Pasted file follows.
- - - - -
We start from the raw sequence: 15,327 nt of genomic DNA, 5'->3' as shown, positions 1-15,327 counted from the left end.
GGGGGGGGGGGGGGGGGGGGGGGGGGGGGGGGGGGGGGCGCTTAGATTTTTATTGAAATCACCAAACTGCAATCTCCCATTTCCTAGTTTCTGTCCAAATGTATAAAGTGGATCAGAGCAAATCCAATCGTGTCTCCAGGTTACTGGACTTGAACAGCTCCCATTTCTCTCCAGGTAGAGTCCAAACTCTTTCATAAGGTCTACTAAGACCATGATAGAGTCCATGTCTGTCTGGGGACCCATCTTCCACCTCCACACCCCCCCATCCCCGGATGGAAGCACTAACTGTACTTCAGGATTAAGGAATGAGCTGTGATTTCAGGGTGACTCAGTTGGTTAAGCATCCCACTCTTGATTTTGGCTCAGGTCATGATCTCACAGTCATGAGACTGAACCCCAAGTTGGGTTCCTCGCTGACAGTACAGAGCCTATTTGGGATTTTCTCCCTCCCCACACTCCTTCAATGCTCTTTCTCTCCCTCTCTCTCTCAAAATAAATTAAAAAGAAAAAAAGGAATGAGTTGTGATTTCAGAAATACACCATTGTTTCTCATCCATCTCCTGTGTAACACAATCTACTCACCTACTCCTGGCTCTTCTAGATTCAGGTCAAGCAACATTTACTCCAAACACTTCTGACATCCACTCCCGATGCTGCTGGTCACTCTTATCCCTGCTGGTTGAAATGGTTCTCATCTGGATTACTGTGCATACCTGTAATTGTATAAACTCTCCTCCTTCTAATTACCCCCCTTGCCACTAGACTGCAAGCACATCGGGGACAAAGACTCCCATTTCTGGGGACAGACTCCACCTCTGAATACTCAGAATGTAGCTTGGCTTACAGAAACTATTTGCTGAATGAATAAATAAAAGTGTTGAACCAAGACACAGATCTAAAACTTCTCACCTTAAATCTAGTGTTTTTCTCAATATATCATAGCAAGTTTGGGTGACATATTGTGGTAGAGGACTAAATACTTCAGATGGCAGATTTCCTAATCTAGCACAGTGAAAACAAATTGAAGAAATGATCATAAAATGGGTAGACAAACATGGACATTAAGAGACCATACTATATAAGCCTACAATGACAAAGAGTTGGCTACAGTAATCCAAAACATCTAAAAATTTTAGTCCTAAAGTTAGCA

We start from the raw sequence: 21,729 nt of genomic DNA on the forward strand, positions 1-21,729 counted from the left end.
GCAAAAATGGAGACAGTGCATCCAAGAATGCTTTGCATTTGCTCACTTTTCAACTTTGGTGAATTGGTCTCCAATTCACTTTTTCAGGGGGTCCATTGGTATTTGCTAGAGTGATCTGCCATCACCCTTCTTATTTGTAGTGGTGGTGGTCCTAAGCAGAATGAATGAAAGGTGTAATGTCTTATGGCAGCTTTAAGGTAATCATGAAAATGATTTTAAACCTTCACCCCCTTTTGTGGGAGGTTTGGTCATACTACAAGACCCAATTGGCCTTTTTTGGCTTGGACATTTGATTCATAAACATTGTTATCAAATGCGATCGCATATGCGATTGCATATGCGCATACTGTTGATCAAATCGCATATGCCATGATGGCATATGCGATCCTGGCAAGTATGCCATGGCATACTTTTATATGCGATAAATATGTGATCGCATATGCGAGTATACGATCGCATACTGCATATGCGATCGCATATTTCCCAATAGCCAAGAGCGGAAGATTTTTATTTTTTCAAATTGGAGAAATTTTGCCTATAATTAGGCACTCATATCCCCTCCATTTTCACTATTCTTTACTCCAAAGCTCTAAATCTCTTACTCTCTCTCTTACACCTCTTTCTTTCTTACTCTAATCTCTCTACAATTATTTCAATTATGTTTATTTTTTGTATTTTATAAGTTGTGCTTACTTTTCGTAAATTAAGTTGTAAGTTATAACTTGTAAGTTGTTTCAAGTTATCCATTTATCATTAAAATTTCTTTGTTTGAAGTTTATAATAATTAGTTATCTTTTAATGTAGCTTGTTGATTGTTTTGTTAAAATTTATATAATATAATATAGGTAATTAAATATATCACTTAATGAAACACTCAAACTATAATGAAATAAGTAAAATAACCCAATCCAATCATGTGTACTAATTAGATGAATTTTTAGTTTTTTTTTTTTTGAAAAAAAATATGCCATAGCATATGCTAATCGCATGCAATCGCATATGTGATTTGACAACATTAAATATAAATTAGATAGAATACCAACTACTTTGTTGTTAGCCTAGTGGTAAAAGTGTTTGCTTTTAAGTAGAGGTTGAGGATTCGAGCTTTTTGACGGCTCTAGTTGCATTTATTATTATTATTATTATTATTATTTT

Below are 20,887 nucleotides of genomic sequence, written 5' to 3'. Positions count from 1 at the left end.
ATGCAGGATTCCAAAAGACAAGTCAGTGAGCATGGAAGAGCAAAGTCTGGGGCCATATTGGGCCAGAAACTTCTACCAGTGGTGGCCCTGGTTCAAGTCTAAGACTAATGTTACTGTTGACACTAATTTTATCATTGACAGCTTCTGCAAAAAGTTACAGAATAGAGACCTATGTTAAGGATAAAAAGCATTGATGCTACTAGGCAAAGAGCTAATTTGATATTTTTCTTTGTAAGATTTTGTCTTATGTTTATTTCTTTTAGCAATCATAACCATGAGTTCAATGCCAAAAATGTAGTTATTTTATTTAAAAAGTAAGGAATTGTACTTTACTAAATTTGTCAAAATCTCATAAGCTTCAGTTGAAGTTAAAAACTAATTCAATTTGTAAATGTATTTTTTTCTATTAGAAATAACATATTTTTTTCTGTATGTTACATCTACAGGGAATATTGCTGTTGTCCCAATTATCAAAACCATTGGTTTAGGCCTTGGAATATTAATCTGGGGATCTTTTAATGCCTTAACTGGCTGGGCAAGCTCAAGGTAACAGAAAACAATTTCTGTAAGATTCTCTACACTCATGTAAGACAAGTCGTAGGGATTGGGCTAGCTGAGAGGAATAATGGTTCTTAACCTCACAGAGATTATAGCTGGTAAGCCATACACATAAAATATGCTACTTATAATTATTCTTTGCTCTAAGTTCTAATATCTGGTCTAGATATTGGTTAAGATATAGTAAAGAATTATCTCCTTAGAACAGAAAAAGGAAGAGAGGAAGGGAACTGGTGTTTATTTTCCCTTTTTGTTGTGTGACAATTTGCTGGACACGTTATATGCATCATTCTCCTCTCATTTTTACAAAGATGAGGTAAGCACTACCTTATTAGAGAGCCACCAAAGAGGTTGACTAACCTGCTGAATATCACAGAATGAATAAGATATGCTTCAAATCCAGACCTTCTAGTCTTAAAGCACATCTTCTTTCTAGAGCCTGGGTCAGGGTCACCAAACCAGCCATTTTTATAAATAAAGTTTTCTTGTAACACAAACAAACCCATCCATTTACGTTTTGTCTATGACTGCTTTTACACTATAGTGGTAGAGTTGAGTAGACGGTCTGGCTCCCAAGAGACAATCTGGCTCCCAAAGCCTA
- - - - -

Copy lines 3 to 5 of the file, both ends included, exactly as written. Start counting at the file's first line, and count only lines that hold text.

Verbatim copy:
We start from the raw sequence: 21,729 nt of genomic DNA on the forward strand, positions 1-21,729 counted from the left end.
GCAAAAATGGAGACAGTGCATCCAAGAATGCTTTGCATTTGCTCACTTTTCAACTTTGGTGAATTGGTCTCCAATTCACTTTTTCAGGGGGTCCATTGGTATTTGCTAGAGTGATCTGCCATCACCCTTCTTATTTGTAGTGGTGGTGGTCCTAAGCAGAATGAATGAAAGGTGTAATGTCTTATGGCAGCTTTAAGGTAATCATGAAAATGATTTTAAACCTTCACCCCCTTTTGTGGGAGGTTTGGTCATACTACAAGACCCAATTGGCCTTTTTTGGCTTGGACATTTGATTCATAAACATTGTTATCAAATGCGATCGCATATGCGATTGCATATGCGCATACTGTTGATCAAATCGCATATGCCATGATGGCATATGCGATCCTGGCAAGTATGCCATGGCATACTTTTATATGCGATAAATATGTGATCGCATATGCGAGTATACGATCGCATACTGCATATGCGATCGCATATTTCCCAATAGCCAAGAGCGGAAGATTTTTATTTTTTCAAATTGGAGAAATTTTGCCTATAATTAGGCACTCATATCCCCTCCATTTTCACTATTCTTTACTCCAAAGCTCTAAATCTCTTACTCTCTCTCTTACACCTCTTTCTTTCTTACTCTAATCTCTCTACAATTATTTCAATTATGTTTATTTTTTGTATTTTATAAGTTGTGCTTACTTTTCGTAAATTAAGTTGTAAGTTATAACTTGTAAGTTGTTTCAAGTTATCCATTTATCATTAAAATTTCTTTGTTTGAAGTTTATAATAATTAGTTATCTTTTAATGTAGCTTGTTGATTGTTTTGTTAAAATTTATATAATATAATATAGGTAATTAAATATATCACTTAATGAAACACTCAAACTATAATGAAATAAGTAAAATAACCCAATCCAATCATGTGTACTAATTAGATGAATTTTTAGTTTTTTTTTTTTTGAAAAAAAATATGCCATAGCATATGCTAATCGCATGCAATCGCATATGTGATTTGACAACATTAAATATAAATTAGATAGAATACCAACTACTTTGTTGTTAGCCTAGTGGTAAAAGTGTTTGCTTTTAAGTAGAGGTTGAGGATTCGAGCTTTTTGACGGCTCTAGTTGCATTTATTATTATTATTATTATTATTATTTT

Below are 20,887 nucleotides of genomic sequence, written 5' to 3'. Positions count from 1 at the left end.